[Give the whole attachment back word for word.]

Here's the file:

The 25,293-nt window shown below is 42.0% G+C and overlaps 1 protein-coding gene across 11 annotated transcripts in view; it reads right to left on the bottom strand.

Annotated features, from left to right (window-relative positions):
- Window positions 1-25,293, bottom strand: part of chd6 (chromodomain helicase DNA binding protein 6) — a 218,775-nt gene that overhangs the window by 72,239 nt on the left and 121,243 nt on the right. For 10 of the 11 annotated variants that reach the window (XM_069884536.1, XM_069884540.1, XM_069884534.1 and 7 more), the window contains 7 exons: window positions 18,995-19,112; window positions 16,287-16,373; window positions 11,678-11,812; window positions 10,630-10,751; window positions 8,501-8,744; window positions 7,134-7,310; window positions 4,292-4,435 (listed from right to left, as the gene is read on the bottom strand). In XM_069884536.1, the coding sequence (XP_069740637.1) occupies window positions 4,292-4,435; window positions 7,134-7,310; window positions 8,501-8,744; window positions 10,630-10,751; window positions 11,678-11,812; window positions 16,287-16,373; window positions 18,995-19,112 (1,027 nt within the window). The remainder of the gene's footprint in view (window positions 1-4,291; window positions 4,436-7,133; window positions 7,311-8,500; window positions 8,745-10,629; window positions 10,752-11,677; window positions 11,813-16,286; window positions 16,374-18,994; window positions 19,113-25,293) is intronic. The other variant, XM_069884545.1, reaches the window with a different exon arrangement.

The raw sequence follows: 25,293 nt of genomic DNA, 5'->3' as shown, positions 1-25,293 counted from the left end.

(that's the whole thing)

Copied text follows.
The 25,293-nt window shown below is 42.0% G+C and overlaps 1 protein-coding gene across 11 annotated transcripts in view; it reads right to left on the bottom strand.

Annotated features, from left to right (window-relative positions):
- Window positions 1-25,293, bottom strand: part of chd6 (chromodomain helicase DNA binding protein 6) — a 218,775-nt gene that overhangs the window by 72,239 nt on the left and 121,243 nt on the right. For 10 of the 11 annotated variants that reach the window (XM_069884536.1, XM_069884540.1, XM_069884534.1 and 7 more), the window contains 7 exons: window positions 18,995-19,112; window positions 16,287-16,373; window positions 11,678-11,812; window positions 10,630-10,751; window positions 8,501-8,744; window positions 7,134-7,310; window positions 4,292-4,435 (listed from right to left, as the gene is read on the bottom strand). In XM_069884536.1, the coding sequence (XP_069740637.1) occupies window positions 4,292-4,435; window positions 7,134-7,310; window positions 8,501-8,744; window positions 10,630-10,751; window positions 11,678-11,812; window positions 16,287-16,373; window positions 18,995-19,112 (1,027 nt within the window). The remainder of the gene's footprint in view (window positions 1-4,291; window positions 4,436-7,133; window positions 7,311-8,500; window positions 8,745-10,629; window positions 10,752-11,677; window positions 11,813-16,286; window positions 16,374-18,994; window positions 19,113-25,293) is intronic. The other variant, XM_069884545.1, reaches the window with a different exon arrangement.

The raw sequence follows: 25,293 nt of genomic DNA, 5'->3' as shown, positions 1-25,293 counted from the left end.